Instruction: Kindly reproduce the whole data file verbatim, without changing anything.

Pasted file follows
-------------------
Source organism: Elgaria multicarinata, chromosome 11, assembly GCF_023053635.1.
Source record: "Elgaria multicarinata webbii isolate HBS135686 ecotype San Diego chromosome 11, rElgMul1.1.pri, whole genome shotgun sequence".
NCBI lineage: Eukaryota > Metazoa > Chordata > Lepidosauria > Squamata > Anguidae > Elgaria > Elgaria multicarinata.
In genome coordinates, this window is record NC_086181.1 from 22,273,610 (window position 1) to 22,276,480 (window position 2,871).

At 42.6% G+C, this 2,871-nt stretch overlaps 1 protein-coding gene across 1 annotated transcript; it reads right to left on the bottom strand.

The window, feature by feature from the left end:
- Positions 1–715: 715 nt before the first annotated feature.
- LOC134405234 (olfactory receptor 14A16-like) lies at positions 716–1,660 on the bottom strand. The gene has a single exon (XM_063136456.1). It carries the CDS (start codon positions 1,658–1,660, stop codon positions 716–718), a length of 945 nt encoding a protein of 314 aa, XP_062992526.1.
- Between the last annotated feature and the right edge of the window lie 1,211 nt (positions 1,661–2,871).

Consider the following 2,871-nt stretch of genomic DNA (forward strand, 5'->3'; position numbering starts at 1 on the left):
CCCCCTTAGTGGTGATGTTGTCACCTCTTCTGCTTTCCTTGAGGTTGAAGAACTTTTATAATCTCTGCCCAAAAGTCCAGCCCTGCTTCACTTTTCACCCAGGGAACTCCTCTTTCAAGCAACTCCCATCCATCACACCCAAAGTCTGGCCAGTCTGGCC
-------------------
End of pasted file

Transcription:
Source organism: Elgaria multicarinata, chromosome 11, assembly GCF_023053635.1.
Source record: "Elgaria multicarinata webbii isolate HBS135686 ecotype San Diego chromosome 11, rElgMul1.1.pri, whole genome shotgun sequence".
NCBI lineage: Eukaryota > Metazoa > Chordata > Lepidosauria > Squamata > Anguidae > Elgaria > Elgaria multicarinata.
In genome coordinates, this window is record NC_086181.1 from 22,273,610 (window position 1) to 22,276,480 (window position 2,871).

At 42.6% G+C, this 2,871-nt stretch overlaps 1 protein-coding gene across 1 annotated transcript; it reads right to left on the bottom strand.

The window, feature by feature from the left end:
- Positions 1–715: 715 nt before the first annotated feature.
- LOC134405234 (olfactory receptor 14A16-like) lies at positions 716–1,660 on the bottom strand. The gene has a single exon (XM_063136456.1). It carries the CDS (start codon positions 1,658–1,660, stop codon positions 716–718), a length of 945 nt encoding a protein of 314 aa, XP_062992526.1.
- Between the last annotated feature and the right edge of the window lie 1,211 nt (positions 1,661–2,871).

Consider the following 2,871-nt stretch of genomic DNA (forward strand, 5'->3'; position numbering starts at 1 on the left):
CCCCCTTAGTGGTGATGTTGTCACCTCTTCTGCTTTCCTTGAGGTTGAAGAACTTTTATAATCTCTGCCCAAAAGTCCAGCCCTGCTTCACTTTTCACCCAGGGAACTCCTCTTTCAAGCAACTCCCATCCATCACACCCAAAGTCTGGCCAGTCTGGCC